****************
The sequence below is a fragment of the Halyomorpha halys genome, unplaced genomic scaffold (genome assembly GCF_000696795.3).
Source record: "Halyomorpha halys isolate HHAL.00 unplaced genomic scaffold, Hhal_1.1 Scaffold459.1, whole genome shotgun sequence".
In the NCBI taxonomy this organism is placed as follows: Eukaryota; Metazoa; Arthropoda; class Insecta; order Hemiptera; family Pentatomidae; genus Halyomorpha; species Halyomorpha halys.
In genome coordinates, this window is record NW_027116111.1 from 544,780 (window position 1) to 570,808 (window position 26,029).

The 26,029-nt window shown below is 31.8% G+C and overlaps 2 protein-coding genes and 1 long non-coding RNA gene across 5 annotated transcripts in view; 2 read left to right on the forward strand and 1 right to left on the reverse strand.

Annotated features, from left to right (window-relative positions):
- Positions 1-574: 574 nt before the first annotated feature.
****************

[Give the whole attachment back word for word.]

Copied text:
The sequence below is a fragment of the Halyomorpha halys genome, unplaced genomic scaffold (genome assembly GCF_000696795.3).
Source record: "Halyomorpha halys isolate HHAL.00 unplaced genomic scaffold, Hhal_1.1 Scaffold459.1, whole genome shotgun sequence".
In the NCBI taxonomy this organism is placed as follows: Eukaryota; Metazoa; Arthropoda; class Insecta; order Hemiptera; family Pentatomidae; genus Halyomorpha; species Halyomorpha halys.
In genome coordinates, this window is record NW_027116111.1 from 544,780 (window position 1) to 570,808 (window position 26,029).

The 26,029-nt window shown below is 31.8% G+C and overlaps 2 protein-coding genes and 1 long non-coding RNA gene across 5 annotated transcripts in view; 2 read left to right on the forward strand and 1 right to left on the reverse strand.

Annotated features, from left to right (window-relative positions):
- Positions 1-574: 574 nt before the first annotated feature.